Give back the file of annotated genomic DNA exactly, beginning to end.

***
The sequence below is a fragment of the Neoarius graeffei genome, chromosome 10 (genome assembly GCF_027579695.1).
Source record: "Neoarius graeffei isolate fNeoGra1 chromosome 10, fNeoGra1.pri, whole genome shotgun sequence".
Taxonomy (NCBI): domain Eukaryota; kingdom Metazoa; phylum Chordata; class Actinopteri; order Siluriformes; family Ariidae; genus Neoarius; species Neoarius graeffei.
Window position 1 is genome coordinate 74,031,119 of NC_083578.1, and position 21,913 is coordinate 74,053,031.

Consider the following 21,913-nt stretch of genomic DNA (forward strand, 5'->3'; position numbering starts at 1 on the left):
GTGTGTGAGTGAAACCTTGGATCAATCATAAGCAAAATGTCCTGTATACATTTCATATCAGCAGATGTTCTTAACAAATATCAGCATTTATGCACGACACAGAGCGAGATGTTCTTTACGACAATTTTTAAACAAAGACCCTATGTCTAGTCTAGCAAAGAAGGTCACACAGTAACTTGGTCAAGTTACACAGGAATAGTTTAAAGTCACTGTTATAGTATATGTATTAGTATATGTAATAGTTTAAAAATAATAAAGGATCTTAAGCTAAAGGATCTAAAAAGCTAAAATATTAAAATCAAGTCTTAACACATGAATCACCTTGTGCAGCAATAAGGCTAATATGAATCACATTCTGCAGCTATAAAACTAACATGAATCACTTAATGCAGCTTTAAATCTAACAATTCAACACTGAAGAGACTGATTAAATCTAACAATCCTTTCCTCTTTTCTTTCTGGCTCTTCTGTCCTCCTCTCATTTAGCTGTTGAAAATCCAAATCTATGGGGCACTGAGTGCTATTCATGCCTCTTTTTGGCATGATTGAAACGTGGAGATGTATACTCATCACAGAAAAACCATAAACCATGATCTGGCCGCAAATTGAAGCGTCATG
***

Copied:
The sequence below is a fragment of the Neoarius graeffei genome, chromosome 10 (genome assembly GCF_027579695.1).
Source record: "Neoarius graeffei isolate fNeoGra1 chromosome 10, fNeoGra1.pri, whole genome shotgun sequence".
Taxonomy (NCBI): domain Eukaryota; kingdom Metazoa; phylum Chordata; class Actinopteri; order Siluriformes; family Ariidae; genus Neoarius; species Neoarius graeffei.
Window position 1 is genome coordinate 74,031,119 of NC_083578.1, and position 21,913 is coordinate 74,053,031.

Consider the following 21,913-nt stretch of genomic DNA (forward strand, 5'->3'; position numbering starts at 1 on the left):
GTGTGTGAGTGAAACCTTGGATCAATCATAAGCAAAATGTCCTGTATACATTTCATATCAGCAGATGTTCTTAACAAATATCAGCATTTATGCACGACACAGAGCGAGATGTTCTTTACGACAATTTTTAAACAAAGACCCTATGTCTAGTCTAGCAAAGAAGGTCACACAGTAACTTGGTCAAGTTACACAGGAATAGTTTAAAGTCACTGTTATAGTATATGTATTAGTATATGTAATAGTTTAAAAATAATAAAGGATCTTAAGCTAAAGGATCTAAAAAGCTAAAATATTAAAATCAAGTCTTAACACATGAATCACCTTGTGCAGCAATAAGGCTAATATGAATCACATTCTGCAGCTATAAAACTAACATGAATCACTTAATGCAGCTTTAAATCTAACAATTCAACACTGAAGAGACTGATTAAATCTAACAATCCTTTCCTCTTTTCTTTCTGGCTCTTCTGTCCTCCTCTCATTTAGCTGTTGAAAATCCAAATCTATGGGGCACTGAGTGCTATTCATGCCTCTTTTTGGCATGATTGAAACGTGGAGATGTATACTCATCACAGAAAAACCATAAACCATGATCTGGCCGCAAATTGAAGCGTCATG